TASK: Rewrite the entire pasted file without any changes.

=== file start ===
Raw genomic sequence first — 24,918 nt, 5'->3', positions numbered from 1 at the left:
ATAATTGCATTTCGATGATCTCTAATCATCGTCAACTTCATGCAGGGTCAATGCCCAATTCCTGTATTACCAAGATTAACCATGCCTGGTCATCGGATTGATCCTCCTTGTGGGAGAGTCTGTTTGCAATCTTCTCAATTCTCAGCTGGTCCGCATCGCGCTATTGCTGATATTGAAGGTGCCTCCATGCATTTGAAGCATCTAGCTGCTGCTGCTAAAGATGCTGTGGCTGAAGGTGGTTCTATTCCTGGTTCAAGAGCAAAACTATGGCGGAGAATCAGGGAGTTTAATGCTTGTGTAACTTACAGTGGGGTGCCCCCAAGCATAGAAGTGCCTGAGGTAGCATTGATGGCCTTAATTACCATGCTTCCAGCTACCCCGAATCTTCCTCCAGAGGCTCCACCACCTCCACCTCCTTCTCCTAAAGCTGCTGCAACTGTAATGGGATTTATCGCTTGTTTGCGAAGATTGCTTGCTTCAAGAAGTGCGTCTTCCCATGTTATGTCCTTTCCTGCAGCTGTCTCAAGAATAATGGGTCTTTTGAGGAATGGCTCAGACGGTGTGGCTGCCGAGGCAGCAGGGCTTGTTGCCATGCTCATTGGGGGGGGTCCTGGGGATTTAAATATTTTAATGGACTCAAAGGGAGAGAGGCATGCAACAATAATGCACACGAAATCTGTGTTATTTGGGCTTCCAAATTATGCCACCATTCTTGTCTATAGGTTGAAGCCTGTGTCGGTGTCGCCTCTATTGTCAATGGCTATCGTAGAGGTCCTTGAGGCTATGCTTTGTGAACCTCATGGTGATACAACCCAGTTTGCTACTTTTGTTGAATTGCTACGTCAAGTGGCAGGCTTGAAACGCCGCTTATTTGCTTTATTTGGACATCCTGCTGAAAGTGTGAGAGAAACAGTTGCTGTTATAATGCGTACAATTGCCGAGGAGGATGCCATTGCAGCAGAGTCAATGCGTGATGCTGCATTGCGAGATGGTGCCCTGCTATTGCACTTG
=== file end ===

Raw genomic sequence first — 24,918 nt, 5'->3', positions numbered from 1 at the left:
ATAATTGCATTTCGATGATCTCTAATCATCGTCAACTTCATGCAGGGTCAATGCCCAATTCCTGTATTACCAAGATTAACCATGCCTGGTCATCGGATTGATCCTCCTTGTGGGAGAGTCTGTTTGCAATCTTCTCAATTCTCAGCTGGTCCGCATCGCGCTATTGCTGATATTGAAGGTGCCTCCATGCATTTGAAGCATCTAGCTGCTGCTGCTAAAGATGCTGTGGCTGAAGGTGGTTCTATTCCTGGTTCAAGAGCAAAACTATGGCGGAGAATCAGGGAGTTTAATGCTTGTGTAACTTACAGTGGGGTGCCCCCAAGCATAGAAGTGCCTGAGGTAGCATTGATGGCCTTAATTACCATGCTTCCAGCTACCCCGAATCTTCCTCCAGAGGCTCCACCACCTCCACCTCCTTCTCCTAAAGCTGCTGCAACTGTAATGGGATTTATCGCTTGTTTGCGAAGATTGCTTGCTTCAAGAAGTGCGTCTTCCCATGTTATGTCCTTTCCTGCAGCTGTCTCAAGAATAATGGGTCTTTTGAGGAATGGCTCAGACGGTGTGGCTGCCGAGGCAGCAGGGCTTGTTGCCATGCTCATTGGGGGGGGTCCTGGGGATTTAAATATTTTAATGGACTCAAAGGGAGAGAGGCATGCAACAATAATGCACACGAAATCTGTGTTATTTGGGCTTCCAAATTATGCCACCATTCTTGTCTATAGGTTGAAGCCTGTGTCGGTGTCGCCTCTATTGTCAATGGCTATCGTAGAGGTCCTTGAGGCTATGCTTTGTGAACCTCATGGTGATACAACCCAGTTTGCTACTTTTGTTGAATTGCTACGTCAAGTGGCAGGCTTGAAACGCCGCTTATTTGCTTTATTTGGACATCCTGCTGAAAGTGTGAGAGAAACAGTTGCTGTTATAATGCGTACAATTGCCGAGGAGGATGCCATTGCAGCAGAGTCAATGCGTGATGCTGCATTGCGAGATGGTGCCCTGCTATTGCACTTG